Effects of crude hydroalcoholic extract of Syzygium cumini (L.) Skeels leaves and continuous aerobic training in rats with diabetes induced by a high-fat diet and low doses of streptozotocin.J Ethnopharmacol. 2016 Dec 24; 194:1012-1021.JE
The leaves of Syzygium cumini (L.) or Skeels (Myrtaceae) are widely used in Brazilian folk medicine to treat diabetes.
AIM OF THE STUDY
The present study evaluated the functional capacity, biochemical parameters, oxidative stress and DNA damage from eight weeks of intervention with a crude hydroalcoholic extract of S. cumini leaves (EBH) and continuous aerobic training (TAC) in diabetic (D) rats.
MATERIALS AND METHODS
A hydroalcoholic (50%) extract was prepared by ultrasound and phytochemical parameters (total phenols, total tannins and myricetin content) were analyzed. Thirty-seven male Wistar rats were divided into five groups: normoglycemic controls (CONT), diabetic controls (D-CONT), diabetics treated with extract (D+EBH), trained diabetic (D+TAC) and diabetics treated with extract and trained (D+EBH+TAC). Functional capacity was assessed with a maximum exercise capacity test; biochemical parameters with enzymatic kits; oxidative stress by superoxide dismutase (SOD), catalase (CAT), thiobarbituric acid reactive substances (TBARS) and oxidized dichlorofluorescein (DCF), and the DNA damage by the comet assay.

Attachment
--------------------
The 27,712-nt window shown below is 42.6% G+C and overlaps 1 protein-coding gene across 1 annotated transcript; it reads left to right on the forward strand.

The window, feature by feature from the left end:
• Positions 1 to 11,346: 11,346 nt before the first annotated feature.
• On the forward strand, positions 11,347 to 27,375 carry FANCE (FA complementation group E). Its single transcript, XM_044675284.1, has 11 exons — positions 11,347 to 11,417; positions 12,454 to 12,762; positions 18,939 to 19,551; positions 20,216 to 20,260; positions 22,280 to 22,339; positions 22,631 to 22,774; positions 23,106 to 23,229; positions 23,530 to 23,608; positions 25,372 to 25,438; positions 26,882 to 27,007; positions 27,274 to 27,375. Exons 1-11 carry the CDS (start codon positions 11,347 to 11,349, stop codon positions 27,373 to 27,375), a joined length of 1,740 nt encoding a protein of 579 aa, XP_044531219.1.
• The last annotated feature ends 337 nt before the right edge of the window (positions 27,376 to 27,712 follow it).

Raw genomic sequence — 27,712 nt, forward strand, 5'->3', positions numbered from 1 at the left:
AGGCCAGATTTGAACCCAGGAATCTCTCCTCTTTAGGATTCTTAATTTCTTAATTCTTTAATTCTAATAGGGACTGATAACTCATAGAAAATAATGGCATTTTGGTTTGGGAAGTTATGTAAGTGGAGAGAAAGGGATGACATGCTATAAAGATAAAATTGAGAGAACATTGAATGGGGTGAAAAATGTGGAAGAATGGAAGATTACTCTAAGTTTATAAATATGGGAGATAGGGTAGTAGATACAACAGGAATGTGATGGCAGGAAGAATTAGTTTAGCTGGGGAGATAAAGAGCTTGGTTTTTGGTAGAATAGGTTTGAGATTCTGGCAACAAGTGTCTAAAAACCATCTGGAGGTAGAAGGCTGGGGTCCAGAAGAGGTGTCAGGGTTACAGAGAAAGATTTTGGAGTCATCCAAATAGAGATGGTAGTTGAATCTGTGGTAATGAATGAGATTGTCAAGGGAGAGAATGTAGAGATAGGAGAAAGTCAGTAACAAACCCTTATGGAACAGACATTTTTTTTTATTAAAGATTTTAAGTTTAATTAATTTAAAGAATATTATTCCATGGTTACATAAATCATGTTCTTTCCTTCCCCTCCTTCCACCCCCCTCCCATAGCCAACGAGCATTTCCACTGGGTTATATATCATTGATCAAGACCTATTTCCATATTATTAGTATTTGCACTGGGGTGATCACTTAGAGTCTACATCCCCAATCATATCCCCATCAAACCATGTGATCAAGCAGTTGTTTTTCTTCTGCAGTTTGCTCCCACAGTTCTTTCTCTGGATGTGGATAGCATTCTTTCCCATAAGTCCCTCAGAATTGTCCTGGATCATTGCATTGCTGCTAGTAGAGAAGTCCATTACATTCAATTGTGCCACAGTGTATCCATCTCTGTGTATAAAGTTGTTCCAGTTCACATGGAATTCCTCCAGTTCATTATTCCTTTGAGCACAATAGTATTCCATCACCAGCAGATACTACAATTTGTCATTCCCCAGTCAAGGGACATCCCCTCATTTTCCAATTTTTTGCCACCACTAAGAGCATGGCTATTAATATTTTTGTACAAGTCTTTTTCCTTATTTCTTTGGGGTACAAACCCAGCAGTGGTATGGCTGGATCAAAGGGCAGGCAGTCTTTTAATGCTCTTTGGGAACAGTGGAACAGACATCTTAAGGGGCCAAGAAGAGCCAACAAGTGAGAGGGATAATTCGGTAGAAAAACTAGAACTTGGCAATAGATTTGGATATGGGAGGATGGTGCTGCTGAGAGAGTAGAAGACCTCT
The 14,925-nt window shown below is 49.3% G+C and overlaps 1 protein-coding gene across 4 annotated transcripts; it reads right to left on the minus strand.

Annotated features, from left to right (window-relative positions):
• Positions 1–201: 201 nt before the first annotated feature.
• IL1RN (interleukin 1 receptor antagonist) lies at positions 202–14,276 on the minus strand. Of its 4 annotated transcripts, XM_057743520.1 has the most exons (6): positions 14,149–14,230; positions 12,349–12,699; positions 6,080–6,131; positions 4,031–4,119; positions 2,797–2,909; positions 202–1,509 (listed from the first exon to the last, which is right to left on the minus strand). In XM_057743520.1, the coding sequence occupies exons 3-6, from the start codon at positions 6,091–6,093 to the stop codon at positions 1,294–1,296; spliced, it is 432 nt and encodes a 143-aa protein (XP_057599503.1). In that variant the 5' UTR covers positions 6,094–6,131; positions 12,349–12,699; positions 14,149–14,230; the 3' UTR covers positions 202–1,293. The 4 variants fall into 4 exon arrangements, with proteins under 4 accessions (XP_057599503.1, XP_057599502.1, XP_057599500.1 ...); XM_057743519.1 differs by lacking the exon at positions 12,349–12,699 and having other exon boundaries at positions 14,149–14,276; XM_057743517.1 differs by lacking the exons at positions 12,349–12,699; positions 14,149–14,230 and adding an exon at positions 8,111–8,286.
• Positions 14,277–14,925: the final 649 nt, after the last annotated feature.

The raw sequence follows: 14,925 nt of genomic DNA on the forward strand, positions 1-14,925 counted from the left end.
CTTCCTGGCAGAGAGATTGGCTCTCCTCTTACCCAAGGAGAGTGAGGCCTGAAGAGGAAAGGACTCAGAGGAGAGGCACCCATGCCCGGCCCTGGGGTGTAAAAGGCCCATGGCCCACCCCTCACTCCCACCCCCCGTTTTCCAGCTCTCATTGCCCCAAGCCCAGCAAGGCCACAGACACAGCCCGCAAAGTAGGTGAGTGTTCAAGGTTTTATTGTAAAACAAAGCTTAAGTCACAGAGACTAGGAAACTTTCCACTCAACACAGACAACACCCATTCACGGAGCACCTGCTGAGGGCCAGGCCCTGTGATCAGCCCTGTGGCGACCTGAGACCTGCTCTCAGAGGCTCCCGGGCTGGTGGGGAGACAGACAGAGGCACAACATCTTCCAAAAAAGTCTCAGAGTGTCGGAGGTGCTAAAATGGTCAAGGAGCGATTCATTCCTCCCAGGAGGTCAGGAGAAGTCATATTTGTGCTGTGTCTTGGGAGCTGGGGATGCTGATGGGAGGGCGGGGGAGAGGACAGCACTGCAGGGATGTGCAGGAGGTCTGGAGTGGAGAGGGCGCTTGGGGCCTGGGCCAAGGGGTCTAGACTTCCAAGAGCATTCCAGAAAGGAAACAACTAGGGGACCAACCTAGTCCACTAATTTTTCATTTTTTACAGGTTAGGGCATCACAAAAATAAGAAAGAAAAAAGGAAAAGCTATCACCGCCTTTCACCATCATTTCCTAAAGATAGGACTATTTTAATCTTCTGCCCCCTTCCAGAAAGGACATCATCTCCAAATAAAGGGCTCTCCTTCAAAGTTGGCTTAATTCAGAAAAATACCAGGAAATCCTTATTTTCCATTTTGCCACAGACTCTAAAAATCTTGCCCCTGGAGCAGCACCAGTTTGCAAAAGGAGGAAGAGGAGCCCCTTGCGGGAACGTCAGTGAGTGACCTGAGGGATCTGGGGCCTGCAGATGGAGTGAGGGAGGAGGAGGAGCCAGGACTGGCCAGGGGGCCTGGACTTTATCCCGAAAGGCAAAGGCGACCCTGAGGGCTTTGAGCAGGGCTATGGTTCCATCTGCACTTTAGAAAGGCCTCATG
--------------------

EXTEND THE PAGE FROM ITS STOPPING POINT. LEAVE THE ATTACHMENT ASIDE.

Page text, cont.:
The D+TAC and D+EBH+TAC groups showed better functional capacity at the end of interventions. The D+EBH group showed glucose and triglyceride reduction, lowest DNA damage index in the blood, liver, kidney, heart, lung and gastrocnemius muscle, improved SOD levels in the liver, kidney and lung, improved CAT levels in the kidney and lower lipid peroxidation in all tissues studied, compared to the D-CONT group. The exercise (D+TAC) was effective in reducing triglycerides, improving SOD levels in the lung, reducing lipid peroxidation in all tissues studied and reducing the DCF oxidation in the kidney, in addition to protecting against DNA damage in the blood and heart. However, the additive effect of the intervention protocols when combined (EBH+TAC) was observed only in improving the gastrocnemius SOD levels. The phytochemical analyses showed a high content of phenols and the presence of myricetin glycosides.
The findings in this study suggest a crude hydroalcoholic extract of S. cumini leaves has potential hypoglycemic, hypolipidemic and protective properties acting against oxidative stress and against DNA damage, probably due to its phenols and myricetin glycoside content and the antioxidant properties of these constituents. Moreover, exercise was suggested to have beneficial effects on diabetes, improving functional capacity, ameliorating blood triglyceride control and decreasing lipid peroxidation, but with no effects on ameliorating blood glucose levels. The association of intervention protocols presented an additive effect on the antioxidant SOD activity in the muscle cells of diabetic rats.